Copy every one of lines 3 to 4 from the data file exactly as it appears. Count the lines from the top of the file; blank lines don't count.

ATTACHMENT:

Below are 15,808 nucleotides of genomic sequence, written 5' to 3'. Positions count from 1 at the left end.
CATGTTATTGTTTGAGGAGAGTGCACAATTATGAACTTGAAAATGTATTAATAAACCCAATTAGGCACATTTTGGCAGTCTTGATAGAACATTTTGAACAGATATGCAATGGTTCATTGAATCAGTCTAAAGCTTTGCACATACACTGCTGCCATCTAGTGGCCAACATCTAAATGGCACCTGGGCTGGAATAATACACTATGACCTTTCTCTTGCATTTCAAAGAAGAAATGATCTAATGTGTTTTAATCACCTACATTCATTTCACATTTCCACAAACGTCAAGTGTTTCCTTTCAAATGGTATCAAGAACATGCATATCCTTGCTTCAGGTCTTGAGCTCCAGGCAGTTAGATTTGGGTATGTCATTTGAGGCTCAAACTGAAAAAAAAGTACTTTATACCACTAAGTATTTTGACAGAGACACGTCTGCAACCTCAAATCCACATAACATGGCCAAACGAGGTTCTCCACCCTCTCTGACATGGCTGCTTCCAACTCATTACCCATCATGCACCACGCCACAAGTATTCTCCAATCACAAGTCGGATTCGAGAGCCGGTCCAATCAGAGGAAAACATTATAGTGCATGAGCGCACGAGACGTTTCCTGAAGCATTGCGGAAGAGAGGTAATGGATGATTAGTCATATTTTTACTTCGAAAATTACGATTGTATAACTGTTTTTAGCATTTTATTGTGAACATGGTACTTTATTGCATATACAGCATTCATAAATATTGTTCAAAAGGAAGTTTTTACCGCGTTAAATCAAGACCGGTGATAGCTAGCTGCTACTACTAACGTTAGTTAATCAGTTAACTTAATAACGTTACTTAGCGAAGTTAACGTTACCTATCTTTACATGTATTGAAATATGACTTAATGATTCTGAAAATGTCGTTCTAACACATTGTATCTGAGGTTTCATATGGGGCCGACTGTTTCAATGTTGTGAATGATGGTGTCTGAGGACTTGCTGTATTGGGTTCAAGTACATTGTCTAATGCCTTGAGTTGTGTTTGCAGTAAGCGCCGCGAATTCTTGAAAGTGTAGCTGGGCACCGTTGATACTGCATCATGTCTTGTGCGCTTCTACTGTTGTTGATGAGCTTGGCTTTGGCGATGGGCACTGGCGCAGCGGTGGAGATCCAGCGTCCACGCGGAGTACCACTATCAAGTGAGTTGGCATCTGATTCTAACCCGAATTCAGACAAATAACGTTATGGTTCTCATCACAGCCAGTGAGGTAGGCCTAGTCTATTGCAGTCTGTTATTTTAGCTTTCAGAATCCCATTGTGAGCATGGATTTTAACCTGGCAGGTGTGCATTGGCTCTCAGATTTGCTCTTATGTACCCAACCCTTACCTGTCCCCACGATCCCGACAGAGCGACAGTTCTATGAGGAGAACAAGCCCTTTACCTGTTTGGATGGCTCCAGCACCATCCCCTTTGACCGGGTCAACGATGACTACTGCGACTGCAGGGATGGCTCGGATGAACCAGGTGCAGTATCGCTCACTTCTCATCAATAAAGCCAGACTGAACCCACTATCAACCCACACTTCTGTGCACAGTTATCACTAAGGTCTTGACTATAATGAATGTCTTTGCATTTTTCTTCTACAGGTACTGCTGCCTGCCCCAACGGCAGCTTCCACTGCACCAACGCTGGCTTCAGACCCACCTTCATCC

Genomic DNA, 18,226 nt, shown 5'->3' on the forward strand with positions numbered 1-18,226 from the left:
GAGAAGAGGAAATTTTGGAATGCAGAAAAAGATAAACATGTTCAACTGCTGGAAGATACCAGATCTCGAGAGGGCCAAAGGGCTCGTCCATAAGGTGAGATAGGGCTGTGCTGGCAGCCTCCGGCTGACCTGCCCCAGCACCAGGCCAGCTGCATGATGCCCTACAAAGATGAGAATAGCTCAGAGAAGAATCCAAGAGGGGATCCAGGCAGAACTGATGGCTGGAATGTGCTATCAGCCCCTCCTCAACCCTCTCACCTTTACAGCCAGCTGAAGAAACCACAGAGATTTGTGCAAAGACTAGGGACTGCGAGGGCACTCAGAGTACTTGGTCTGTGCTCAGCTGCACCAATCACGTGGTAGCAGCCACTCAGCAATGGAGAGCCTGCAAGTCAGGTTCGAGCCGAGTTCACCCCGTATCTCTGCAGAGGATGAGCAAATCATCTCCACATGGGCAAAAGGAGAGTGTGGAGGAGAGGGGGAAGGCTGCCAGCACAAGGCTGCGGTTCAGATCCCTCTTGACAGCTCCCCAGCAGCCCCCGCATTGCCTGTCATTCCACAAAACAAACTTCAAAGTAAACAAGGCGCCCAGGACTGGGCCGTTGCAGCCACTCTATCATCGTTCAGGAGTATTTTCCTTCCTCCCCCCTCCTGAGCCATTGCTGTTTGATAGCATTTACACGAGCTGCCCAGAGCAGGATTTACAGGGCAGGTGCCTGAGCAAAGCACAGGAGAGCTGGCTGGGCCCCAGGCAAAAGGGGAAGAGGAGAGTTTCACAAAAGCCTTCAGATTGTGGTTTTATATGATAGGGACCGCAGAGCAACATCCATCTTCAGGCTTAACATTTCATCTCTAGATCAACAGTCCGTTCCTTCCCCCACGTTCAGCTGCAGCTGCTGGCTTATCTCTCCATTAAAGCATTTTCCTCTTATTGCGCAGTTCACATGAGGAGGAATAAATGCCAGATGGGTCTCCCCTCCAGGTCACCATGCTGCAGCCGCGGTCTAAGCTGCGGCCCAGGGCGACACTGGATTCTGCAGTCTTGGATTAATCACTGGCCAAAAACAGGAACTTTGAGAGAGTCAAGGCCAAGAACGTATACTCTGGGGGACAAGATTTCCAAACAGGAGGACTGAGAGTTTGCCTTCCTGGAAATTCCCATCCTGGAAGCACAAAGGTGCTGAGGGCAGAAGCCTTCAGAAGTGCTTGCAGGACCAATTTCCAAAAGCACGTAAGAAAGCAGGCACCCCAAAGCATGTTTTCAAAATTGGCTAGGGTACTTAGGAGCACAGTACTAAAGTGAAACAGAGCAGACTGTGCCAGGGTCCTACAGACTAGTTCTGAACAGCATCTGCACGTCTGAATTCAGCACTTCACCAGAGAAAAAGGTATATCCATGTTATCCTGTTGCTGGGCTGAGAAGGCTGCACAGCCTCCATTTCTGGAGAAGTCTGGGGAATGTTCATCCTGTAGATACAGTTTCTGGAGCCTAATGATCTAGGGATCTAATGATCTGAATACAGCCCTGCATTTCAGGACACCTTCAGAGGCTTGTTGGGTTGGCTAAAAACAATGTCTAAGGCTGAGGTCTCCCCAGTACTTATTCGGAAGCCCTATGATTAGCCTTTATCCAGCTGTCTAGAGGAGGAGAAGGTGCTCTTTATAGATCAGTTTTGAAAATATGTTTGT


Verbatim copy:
Genomic DNA, 18,226 nt, shown 5'->3' on the forward strand with positions numbered 1-18,226 from the left:
GAGAAGAGGAAATTTTGGAATGCAGAAAAAGATAAACATGTTCAACTGCTGGAAGATACCAGATCTCGAGAGGGCCAAAGGGCTCGTCCATAAGGTGAGATAGGGCTGTGCTGGCAGCCTCCGGCTGACCTGCCCCAGCACCAGGCCAGCTGCATGATGCCCTACAAAGATGAGAATAGCTCAGAGAAGAATCCAAGAGGGGATCCAGGCAGAACTGATGGCTGGAATGTGCTATCAGCCCCTCCTCAACCCTCTCACCTTTACAGCCAGCTGAAGAAACCACAGAGATTTGTGCAAAGACTAGGGACTGCGAGGGCACTCAGAGTACTTGGTCTGTGCTCAGCTGCACCAATCACGTGGTAGCAGCCACTCAGCAATGGAGAGCCTGCAAGTCAGGTTCGAGCCGAGTTCACCCCGTATCTCTGCAGAGGATGAGCAAATCATCTCCACATGGGCAAAAGGAGAGTGTGGAGGAGAGGGGGAAGGCTGCCAGCACAAGGCTGCGGTTCAGATCCCTCTTGACAGCTCCCCAGCAGCCCCCGCATTGCCTGTCATTCCACAAAACAAACTTCAAAGTAAACAAGGCGCCCAGGACTGGGCCGTTGCAGCCACTCTATCATCGTTCAGGAGTATTTTCCTTCCTCCCCCCTCCTGAGCCATTGCTGTTTGATAGCATTTACACGAGCTGCCCAGAGCAGGATTTACAGGGCAGGTGCCTGAGCAAAGCACAGGAGAGCTGGCTGGGCCCCAGGCAAAAGGGGAAGAGGAGAGTTTCACAAAAGCCTTCAGATTGTGGTTTTATATGATAGGGACCGCAGAGCAACATCCATCTTCAGGCTTAACATTTCATCTCTAGATCAACAGTCCGTTCCTTCCCCCACGTTCAGCTGCAGCTGCTGGCTTATCTCTCCATTAAAGCATTTTCCTCTTATTGCGCAGTTCACATGAGGAGGAATAAATGCCAGATGGGTCTCCCCTCCAGGTCACCATGCTGCAGCCGCGGTCTAAGCTGCGGCCCAGGGCGACACTGGATTCTGCAGTCTTGGATTAATCACTGGCCAAAAACAGGAACTTTGAGAGAGTCAAGGCCAAGAACGTATACTCTGGGGGACAAGATTTCCAAACAGGAGGACTGAGAGTTTGCCTTCCTGGAAATTCCCATCCTGGAAGCACAAAGGTGCTGAGGGCAGAAGCCTTCAGAAGTGCTTGCAGGACCAATTTCCAAAAGCACGTAAGAAAGCAGGCACCCCAAAGCATGTTTTCAAAATTGGCTAGGGTACTTAGGAGCACAGTACTAAAGTGAAACAGAGCAGACTGTGCCAGGGTCCTACAGACTAGTTCTGAACAGCATCTGCACGTCTGAATTCAGCACTTCACCAGAGAAAAAGGTATATCCATGTTATCCTGTTGCTGGGCTGAGAAGGCTGCACAGCCTCCATTTCTGGAGAAGTCTGGGGAATGTTCATCCTGTAGATACAGTTTCTGGAGCCTAATGATCTAGGGATCTAATGATCTGAATACAGCCCTGCATTTCAGGACACCTTCAGAGGCTTGTTGGGTTGGCTAAAAACAATGTCTAAGGCTGAGGTCTCCCCAGTACTTATTCGGAAGCCCTATGATTAGCCTTTATCCAGCTGTCTAGAGGAGGAGAAGGTGCTCTTTATAGATCAGTTTTGAAAATATGTTTGT